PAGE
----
Essential oils have been used for centuries to help people with physical and emotional ailments. The uplifting scent of citrus may bring to mind sunny summer days even in the darkest months of winter. As many pet owners have grown to love and depend on the healing effects of essential oils for themselves, many have wondered if the oils would also benefit their pets.
Over the last decade, interest in oils and other herbal remedies surged as Americans sought out alternatives to pharmaceuticals and costly visits to the hospital. Revenue from essential oils alone spiked 40% between 2014 and 2018 in the U.S., according to The Washington Post, and it's expected to reach $5 billion in the next three years.
As big-name, multi-level marketing essential oil companies like DoTerra and Young Living raked in revenues, they poured some of these profits toward scientific research, much focused on essential oils' healing benefits for people. A few holistic veterinarians have carved out a name for themselves by formulating and diluting their own essential oils blends for pets.
In Central Oregon, while some conventional veterinarians and doctors may warn against using essential oils with pets, local vets who market their services as "holistic" often use oils alongside other remedies like herbs and acupuncture.
Dr. Leslie McIntyre of Sage Veterinary Alternatives began her practice in Bend in the 1990s. Today, she's fully booked with a waiting list. She told Central Oregon Pets that essential oils may be especially helpful for a pet's behavioral conditions like aggression, anxiety and fear.
For dogs, having a diffuser on all day would be really overwhelming. It would be like us having a hamburger under our noses all day long.—Dr. Leslie McIntyretweet this
She works directly with the company AnímálEO—created by a holistic veterinarian who once sold oils for Young Living, but eventually became an expert in formulating oil blends for pets.
"I work with AnímálEO because of the fact that there can be some level of toxicity with oils for animals," McIntyre said. "We have to be a lot more cautious with pets... mainly because as people, we don't normally lick our skin! But animals groom themselves with their tongues all the time. Cats are especially sensitive to oils."
McIntyre said 99% of oils should not be ingested by animals. For people who like to have a diffuser running in their homes, she recommends only having it on for an hour at a time when pets are nearby.
"For dogs, having a diffuser on all day would be really overwhelming," McIntryre said. "It would be like us having a hamburger under our noses all day long. At first, it's great, but then it would be too much. Dogs have olfactory senses that are so much keener than ours. If you are using a diffuser therapeutically to help calm them down, you only need it on a few hours throughout the day."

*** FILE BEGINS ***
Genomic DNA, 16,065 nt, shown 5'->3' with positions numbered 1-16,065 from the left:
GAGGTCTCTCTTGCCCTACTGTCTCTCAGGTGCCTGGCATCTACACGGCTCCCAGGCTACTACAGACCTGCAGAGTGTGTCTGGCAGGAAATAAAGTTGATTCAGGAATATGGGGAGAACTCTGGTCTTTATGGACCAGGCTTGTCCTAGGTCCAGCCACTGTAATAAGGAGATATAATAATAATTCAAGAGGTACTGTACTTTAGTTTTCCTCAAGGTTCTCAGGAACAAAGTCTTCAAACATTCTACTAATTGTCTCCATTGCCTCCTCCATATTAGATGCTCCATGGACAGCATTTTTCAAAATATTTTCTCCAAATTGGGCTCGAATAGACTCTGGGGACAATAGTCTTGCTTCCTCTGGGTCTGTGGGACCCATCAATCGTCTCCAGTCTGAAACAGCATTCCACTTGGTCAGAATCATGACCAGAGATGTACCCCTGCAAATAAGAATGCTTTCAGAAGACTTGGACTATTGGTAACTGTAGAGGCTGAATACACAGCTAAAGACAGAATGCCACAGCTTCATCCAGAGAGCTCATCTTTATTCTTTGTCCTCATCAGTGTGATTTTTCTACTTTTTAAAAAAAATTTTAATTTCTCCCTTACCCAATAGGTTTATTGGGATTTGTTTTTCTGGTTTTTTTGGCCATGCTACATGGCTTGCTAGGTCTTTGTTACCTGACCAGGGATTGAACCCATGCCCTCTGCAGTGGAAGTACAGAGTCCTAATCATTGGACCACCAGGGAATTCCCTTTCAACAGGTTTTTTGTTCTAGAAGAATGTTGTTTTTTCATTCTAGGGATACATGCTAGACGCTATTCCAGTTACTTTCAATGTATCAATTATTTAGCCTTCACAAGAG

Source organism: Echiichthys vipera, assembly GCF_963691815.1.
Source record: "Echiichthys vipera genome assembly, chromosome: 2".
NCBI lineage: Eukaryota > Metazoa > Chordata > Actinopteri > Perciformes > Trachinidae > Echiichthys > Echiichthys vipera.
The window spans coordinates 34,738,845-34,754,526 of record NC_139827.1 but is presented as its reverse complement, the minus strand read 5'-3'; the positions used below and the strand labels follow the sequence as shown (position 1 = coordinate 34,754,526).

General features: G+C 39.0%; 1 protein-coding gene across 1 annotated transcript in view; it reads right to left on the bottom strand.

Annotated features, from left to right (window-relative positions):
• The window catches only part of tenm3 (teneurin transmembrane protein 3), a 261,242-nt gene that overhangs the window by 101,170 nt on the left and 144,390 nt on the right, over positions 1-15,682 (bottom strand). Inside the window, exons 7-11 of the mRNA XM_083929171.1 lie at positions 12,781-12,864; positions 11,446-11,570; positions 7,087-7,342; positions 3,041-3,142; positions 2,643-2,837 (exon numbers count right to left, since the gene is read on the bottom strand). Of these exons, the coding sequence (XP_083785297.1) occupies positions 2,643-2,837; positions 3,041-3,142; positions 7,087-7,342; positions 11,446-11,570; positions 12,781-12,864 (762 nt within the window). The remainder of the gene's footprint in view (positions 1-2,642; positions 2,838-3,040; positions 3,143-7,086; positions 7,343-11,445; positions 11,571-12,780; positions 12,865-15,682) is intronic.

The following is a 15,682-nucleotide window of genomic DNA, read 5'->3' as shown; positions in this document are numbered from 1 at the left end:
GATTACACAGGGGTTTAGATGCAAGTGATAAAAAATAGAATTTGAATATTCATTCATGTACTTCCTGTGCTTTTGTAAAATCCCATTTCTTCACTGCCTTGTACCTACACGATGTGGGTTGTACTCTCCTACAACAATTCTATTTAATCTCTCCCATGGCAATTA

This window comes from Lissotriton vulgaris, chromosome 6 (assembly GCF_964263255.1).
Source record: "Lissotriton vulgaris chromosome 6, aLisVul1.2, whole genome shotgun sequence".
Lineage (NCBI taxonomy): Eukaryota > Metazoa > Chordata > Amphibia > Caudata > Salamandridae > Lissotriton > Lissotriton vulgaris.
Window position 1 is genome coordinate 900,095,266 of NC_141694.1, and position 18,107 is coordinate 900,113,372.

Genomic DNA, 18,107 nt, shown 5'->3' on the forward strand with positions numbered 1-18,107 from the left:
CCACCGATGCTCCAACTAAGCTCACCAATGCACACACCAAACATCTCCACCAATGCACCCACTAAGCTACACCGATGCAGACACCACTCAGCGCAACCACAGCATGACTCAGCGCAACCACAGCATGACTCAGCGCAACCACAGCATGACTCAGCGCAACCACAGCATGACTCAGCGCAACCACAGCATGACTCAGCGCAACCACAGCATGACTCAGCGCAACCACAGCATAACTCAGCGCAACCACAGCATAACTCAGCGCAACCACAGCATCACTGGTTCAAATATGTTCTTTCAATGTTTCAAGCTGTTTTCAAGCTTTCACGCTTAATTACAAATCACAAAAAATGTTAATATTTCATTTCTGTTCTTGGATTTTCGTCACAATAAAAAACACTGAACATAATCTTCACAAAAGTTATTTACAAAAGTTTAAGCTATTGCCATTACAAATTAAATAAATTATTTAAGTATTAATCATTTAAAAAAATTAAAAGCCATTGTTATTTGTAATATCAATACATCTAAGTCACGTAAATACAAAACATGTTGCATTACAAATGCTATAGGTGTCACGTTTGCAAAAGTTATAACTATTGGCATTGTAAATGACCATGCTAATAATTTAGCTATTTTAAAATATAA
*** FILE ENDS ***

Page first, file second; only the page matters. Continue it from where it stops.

She also recommends never confining a pet in a small space with a diffuser, or placing a diffuser near their cage.
McIntyre emphasized that the quality and sourcing of the oils is really important: Even if an oil is diffused in the air, it is still entering the body of humans and animals, she said.
Unless an oil is marked specifically as "ready to use" for animals, all oils should be diluted using at least 10 drops of carrier oil (organic fractionated coconut oil, for example) to one drop of essential oil.
Some of the most common blends by AnímálEO that she uses include Calm-a-Mile, a blend of calming herbs, lavender and chamomile. For animals debilitated by age, she suggests the "Boost in a Bottle" blend for dogs and "Kitty Boost" for cats. AnímálEO also makes an ingestible blend for arthritis called "Any-Itis" (a very rare example of an ingestible oil), as well as "New Mobility" for musculoskeletal issues.
Overall, most of McIntyre's clients use oils in a diffuser for respiratory, antiviral and behavior issues. Some may use Young Living's "Thieves" or DoTerra's "On Guard" in diffusers with their animals before traveling when they may be exposed to viruses and bacteria.
For those wanting to learn more about safely using their own oils with their pets, McIntyre recommends the book, "Animal Desk Reference: Essential Oils for Animals," by the holistic veterinarian Dr. Melissa Shelton, founder of AnímálEO.
McIntyre also recommended locals visit Bernadette Hartman, a veterinarian and intuitive animal healer who has office hours in Bend and offers one-on-one sessions with people and their pets.